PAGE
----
Journal of Inherited Metabolic Disease

, Volume 39, Issue 4, pp 573–584 | Cite as

Improving long term outcomes in urea cycle disorders-report from the Urea Cycle Disorders Consortium

  • Susan E. Waisbren
  • Andrea L. Gropman
  • Members of the Urea Cycle Disorders Consortium (UCDC)
  • Mark L. Batshaw
SSIEM 2015


The Urea Cycle Disorders Consortium (UCDC) has conducted, beginning in 2006, a longitudinal study (LS) of eight enzyme deficiencies/transporter defects associated with the urea cycle. These include N-acetylglutamate synthase deficiency (NAGSD); Carbamyl phosphate synthetase 1 deficiency (CPS1D); Ornithine transcarbamylase deficiency (OTCD); Argininosuccinate synthetase deficiency (ASSD) (Citrullinemia); Argininosuccinate lyase deficiency (ASLD) (Argininosuccinic aciduria); Arginase deficiency (ARGD, Argininemia); Hyperornithinemia, hyperammonemia, homocitrullinuria (HHH) syndrome (or mitochondrial ornithine transporter 1 deficiency [ORNT1D]); and Citrullinemia type II (mitochondrial aspartate/glutamate carrier deficiency [CITRIN]). There were 678 UCD patients enrolled in 14 sites in the U.S., Canada, and Europe at the writing of this paper. This review summarizes findings of the consortium related to outcome, focusing primarily on neuroimaging findings and neurocognitive function. Neuroimaging studies in late onset OTCD offered evidence that brain injury caused by biochemical dysregulation may impact functional neuroanatomy serving working memory processes, an important component of executive function and regulation. Additionally, there were alteration in white mater microstructure and functional connectivity at rest. Intellectual deficits in OTCD and other urea cycle disorders (UCD) vary. However, when neuropsychological deficits occur, they tend to be more prominent in motor/performance areas on both intelligence tests and other measures. In some disorders, adults performed significantly less well than younger patients. Further longitudinal follow-up will reveal whether this is due to declines throughout life or to improvements in diagnostics (especially newborn screening) and treatments in the younger generation of patients.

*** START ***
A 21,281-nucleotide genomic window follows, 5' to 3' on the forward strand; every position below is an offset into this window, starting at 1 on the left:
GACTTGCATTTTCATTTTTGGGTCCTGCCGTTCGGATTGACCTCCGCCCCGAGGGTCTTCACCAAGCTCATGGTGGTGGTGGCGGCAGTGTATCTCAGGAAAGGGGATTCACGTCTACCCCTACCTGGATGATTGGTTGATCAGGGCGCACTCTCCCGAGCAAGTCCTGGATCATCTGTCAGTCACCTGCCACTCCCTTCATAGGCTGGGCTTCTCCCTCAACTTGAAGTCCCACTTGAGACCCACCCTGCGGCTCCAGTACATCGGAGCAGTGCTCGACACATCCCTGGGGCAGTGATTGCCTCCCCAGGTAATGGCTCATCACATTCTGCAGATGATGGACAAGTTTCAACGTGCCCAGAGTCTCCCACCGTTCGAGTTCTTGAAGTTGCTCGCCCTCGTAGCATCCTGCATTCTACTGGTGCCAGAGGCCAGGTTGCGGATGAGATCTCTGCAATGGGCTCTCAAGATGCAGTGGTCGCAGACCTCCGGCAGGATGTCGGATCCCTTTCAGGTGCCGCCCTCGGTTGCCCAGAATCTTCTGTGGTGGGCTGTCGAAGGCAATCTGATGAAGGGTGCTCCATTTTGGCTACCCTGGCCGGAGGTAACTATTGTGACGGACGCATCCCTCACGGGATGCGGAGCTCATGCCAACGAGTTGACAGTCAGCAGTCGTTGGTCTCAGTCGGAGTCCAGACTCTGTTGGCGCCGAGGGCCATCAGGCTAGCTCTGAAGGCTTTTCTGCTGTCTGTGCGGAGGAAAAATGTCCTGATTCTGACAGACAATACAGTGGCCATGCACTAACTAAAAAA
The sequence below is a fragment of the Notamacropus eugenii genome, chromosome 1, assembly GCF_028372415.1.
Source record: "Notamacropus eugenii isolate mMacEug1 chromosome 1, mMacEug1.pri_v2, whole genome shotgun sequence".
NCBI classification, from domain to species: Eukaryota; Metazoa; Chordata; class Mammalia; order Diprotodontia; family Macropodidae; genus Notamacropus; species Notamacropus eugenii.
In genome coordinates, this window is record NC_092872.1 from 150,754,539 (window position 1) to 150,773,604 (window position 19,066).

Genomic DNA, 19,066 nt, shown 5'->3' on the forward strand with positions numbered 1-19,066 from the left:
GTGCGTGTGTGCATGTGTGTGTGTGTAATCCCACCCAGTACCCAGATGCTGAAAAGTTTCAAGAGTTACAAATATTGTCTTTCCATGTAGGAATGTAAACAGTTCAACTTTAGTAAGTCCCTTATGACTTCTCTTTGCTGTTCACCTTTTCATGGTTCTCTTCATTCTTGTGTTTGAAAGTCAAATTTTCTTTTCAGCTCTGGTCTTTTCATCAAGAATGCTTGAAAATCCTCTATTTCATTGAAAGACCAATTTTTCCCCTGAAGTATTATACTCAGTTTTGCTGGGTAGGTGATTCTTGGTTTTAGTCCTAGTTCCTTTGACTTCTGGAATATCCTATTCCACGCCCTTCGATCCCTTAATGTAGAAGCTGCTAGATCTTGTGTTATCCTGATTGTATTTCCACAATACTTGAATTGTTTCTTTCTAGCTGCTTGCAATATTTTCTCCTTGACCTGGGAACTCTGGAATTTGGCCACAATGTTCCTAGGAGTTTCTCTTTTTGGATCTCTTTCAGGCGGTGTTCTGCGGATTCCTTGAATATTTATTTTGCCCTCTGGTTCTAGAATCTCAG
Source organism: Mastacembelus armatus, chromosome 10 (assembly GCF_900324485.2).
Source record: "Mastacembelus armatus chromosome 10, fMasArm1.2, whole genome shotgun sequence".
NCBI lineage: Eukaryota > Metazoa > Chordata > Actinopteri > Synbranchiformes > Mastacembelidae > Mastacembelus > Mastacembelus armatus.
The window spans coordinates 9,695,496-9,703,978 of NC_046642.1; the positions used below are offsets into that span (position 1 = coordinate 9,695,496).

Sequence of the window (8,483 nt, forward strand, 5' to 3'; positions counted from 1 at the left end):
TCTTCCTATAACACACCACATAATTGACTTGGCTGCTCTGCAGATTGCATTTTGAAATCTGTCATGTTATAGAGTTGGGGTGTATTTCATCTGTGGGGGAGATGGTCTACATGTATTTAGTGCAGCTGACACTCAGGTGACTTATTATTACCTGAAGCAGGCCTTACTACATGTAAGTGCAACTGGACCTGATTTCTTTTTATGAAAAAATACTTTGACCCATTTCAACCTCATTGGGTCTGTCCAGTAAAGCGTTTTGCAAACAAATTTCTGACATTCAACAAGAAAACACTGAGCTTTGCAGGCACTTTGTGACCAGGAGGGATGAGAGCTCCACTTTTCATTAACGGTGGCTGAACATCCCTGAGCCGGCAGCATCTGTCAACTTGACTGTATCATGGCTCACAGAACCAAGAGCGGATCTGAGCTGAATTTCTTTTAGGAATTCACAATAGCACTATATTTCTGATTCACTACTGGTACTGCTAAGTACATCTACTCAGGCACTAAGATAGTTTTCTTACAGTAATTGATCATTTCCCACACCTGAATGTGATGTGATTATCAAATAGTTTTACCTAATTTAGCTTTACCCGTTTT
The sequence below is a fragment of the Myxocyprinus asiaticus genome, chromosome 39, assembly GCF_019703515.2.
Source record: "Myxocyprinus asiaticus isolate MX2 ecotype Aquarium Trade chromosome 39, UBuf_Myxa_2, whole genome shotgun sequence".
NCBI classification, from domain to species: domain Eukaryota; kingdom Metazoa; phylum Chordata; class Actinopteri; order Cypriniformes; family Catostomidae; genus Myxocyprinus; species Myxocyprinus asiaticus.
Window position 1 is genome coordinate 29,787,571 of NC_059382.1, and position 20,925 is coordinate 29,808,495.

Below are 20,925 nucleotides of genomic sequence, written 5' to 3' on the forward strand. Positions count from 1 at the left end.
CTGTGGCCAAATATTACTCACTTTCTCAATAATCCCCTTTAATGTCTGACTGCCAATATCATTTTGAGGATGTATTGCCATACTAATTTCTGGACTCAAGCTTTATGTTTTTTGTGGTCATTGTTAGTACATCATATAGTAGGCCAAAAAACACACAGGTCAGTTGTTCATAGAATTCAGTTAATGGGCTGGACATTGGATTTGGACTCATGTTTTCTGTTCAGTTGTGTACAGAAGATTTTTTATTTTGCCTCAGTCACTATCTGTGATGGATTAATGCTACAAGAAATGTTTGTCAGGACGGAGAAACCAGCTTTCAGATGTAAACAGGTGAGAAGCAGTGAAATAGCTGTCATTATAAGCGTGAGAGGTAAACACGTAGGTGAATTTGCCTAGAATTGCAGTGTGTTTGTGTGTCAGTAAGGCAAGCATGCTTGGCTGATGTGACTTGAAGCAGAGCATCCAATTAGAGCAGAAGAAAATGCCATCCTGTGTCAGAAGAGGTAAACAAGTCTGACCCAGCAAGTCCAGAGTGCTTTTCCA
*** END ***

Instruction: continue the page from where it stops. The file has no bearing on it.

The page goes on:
Autism Spectrum Disorder Newborn Screening Argininosuccinate Urea Cycle Disorder Argininosuccinate Lyase 
These keywords were added by machine and not by the authors. This process is experimental and the keywords may be updated as the learning algorithm improves.



The Urea Cycle Disorders Consortium (UCDC; U54HD061221) is a part of the National Institutes of Health (NIH) Rare Disease Clinical Research Network (RDCRN), supported through collaboration between the Office of Rare Diseases Research (ORDR), the National Center for Advancing Translational Science (NCATS and the Eunice Kennedy Shriver National Institute of Child Health and Human Development (NICHD). The UCDC is also supported by the O’Malley Foundation, the Rotenberg Family Fund, the Dietmar-Hopp Foundation, and the Kettering Fund. The Neuropsychology Network is acknowledged for help with data collection and analyses. 

Compliance with ethical standards

Conflict of interest

Mark Batshaw declares that he has no conflict of interest.

Andrea Gropman declares that she has a grant through the Urea Cycle Disorders Consortium funded by NIH.

Susan Waisbren declares that she has a subcontract from the Children’s National Health System through the Urea Cycle Disorders Consortium funded by the NIH.

Informed consent

All procedures followed were in accordance with the ethical standards of the responsible committee on human experimentation (institutional and national) and with the Helsinki Declaration of 1975, as revised in 2000 (5). Informed consent was obtained from all patients for being included in the study.

Animal rights

This article does not contain any studies with animal subjects performed by the any of the authors.


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Copyright information

© SSIEM 2016

Authors and Affiliations

  • Susan E. Waisbren
    • 1
  • Andrea L. Gropman
    • 2
  • Members of the Urea Cycle Disorders Consortium (UCDC)
  • Mark L. Batshaw
    • 3
  1. 1.Boston Children’s HospitalHarvard Medical SchoolBostonUSA
  2. 2.Children’s Research Institute, Children’s National Health SystemWashingtonUSA
  3. 3.Departments of Pediatrics and NeurologyGeorge Washington University School of Medicine and Health SciencesWashingtonUSA

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